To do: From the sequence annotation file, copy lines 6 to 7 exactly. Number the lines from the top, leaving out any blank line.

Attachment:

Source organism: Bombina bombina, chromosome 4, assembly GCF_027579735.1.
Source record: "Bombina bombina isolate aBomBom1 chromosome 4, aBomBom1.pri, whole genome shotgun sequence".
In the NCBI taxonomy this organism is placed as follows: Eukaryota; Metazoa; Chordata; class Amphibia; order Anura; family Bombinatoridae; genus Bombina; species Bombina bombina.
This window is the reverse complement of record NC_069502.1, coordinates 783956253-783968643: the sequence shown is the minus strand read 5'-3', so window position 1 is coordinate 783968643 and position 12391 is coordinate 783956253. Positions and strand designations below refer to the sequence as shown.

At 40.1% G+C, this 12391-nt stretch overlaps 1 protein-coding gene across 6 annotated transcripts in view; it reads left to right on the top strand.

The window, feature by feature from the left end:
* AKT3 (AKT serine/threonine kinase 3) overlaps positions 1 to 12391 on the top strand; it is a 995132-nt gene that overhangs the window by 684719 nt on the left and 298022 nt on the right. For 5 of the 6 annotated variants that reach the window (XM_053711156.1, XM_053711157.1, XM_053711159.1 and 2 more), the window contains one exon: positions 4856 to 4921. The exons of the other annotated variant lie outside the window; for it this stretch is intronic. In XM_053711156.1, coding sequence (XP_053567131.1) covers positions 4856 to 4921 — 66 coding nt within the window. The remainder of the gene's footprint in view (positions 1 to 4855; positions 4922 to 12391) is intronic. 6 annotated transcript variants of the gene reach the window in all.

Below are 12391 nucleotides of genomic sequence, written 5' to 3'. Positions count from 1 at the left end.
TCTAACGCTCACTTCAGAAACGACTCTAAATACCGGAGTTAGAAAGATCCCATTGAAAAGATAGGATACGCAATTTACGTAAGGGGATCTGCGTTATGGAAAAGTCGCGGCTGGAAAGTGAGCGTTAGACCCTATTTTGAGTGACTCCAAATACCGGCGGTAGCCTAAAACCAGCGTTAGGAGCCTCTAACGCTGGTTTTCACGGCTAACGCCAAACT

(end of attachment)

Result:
The window, feature by feature from the left end:
* AKT3 (AKT serine/threonine kinase 3) overlaps positions 1 to 12391 on the top strand; it is a 995132-nt gene that overhangs the window by 684719 nt on the left and 298022 nt on the right. For 5 of the 6 annotated variants that reach the window (XM_053711156.1, XM_053711157.1, XM_053711159.1 and 2 more), the window contains one exon: positions 4856 to 4921. The exons of the other annotated variant lie outside the window; for it this stretch is intronic. In XM_053711156.1, coding sequence (XP_053567131.1) covers positions 4856 to 4921 — 66 coding nt within the window. The remainder of the gene's footprint in view (positions 1 to 4855; positions 4922 to 12391) is intronic. 6 annotated transcript variants of the gene reach the window in all.